Days of Thunder

French Kiss (1995)

Concept featured in clip: Plant nutrition; tasting flavor

Location of clip: DVD: the 2nd half of Chapter 14

Play Flickclip Here

Summary of clip: Kate and Luc stop at Luc's family home on their way to find Kate's fiance. While investigating in Luc's room, Kate is intrigued by a box. Luc introduces Kate to his experiment, which includes different flavors/ scents involved in making/ tasting wine. He eludes to the different ways in which wine gets its flavor.

Connection of flickclip to the concept: Grape plants, just like all plants, get their nutrition from the soil. Different soil types have different ratios of nutrients. Different ratios of nutrients in the soil cause the grapes to have different flavors, especially when made into wine. Another factor involved in wine flavors is the olfactory senses as the nose is important in sending certain flavor smells to the brain, adding to what the taste buds sense.

Suggestions to teachers:

1. Suggested questions for students when viewing the clip:

a. Where do the plants get their nutrients? Does the quality of the soil affect the plant? In what way? Can it affect the flavor of a plant that is eaten?

b. Where does flavor come from? What do we rely on to taste flavors? What about our noses?

c. Would things taste differently if you didn't have a nose?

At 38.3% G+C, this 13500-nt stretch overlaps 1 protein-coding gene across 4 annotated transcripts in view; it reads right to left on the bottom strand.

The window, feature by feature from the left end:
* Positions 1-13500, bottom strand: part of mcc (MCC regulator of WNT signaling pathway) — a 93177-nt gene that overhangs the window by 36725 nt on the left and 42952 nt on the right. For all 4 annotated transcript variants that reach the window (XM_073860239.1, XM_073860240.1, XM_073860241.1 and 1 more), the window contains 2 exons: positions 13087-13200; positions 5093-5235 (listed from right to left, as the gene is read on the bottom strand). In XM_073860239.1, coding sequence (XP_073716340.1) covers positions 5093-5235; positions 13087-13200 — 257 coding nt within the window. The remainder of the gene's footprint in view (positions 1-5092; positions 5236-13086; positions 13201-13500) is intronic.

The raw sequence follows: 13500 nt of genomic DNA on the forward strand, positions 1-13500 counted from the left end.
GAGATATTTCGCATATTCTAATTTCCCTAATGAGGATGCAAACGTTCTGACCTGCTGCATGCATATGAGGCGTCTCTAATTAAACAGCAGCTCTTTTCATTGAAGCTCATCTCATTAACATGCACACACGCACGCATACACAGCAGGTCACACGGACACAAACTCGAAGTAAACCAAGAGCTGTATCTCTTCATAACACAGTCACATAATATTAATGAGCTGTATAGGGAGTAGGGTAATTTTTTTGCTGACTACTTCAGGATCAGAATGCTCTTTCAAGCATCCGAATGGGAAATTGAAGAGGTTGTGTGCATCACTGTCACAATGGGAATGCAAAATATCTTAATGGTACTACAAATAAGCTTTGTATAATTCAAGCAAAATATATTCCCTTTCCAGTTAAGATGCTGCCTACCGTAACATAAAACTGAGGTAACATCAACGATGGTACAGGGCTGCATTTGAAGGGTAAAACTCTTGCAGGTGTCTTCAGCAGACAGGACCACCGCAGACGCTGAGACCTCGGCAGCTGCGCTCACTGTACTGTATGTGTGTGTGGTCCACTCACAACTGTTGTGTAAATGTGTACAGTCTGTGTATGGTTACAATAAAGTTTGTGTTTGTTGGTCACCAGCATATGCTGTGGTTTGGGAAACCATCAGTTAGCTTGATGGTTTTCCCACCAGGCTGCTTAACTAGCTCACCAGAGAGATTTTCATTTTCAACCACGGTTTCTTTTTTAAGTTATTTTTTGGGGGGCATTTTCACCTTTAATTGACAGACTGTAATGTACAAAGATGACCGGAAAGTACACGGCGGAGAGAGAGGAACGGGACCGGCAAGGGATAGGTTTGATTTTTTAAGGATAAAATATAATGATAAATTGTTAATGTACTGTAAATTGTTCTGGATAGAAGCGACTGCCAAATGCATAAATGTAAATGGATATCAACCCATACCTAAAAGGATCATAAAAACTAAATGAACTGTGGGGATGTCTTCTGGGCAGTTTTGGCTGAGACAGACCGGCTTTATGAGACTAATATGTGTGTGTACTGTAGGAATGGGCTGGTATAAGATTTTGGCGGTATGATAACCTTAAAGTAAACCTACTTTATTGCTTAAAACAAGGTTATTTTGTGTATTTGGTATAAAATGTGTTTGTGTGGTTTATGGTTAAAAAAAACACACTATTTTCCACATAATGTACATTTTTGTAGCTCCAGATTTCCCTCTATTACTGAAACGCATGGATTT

2. Have the students investigate the process by which plants get their nutrients by having them perform an experiment growing plants in different types of soils, one with a lot of nutrients, one with little nutrients. They could also do the experiment at the following link to investigate the depletion of soil nutrients as plants grow:

3. Have the students taste different things without their nose. You will need to do this in groups. Bring a blindfold and pieces of foods with different flavors, but with similar textures (i.e. pear/apple, different kinds of bread, baby foods, jelly beans, vegetables, etc.). Have one student blind fold another. Have the blindfolded student hold their nose as another student gives the two similar food samples. Have a third student keep a record of the results. Have the class compare results and discuss.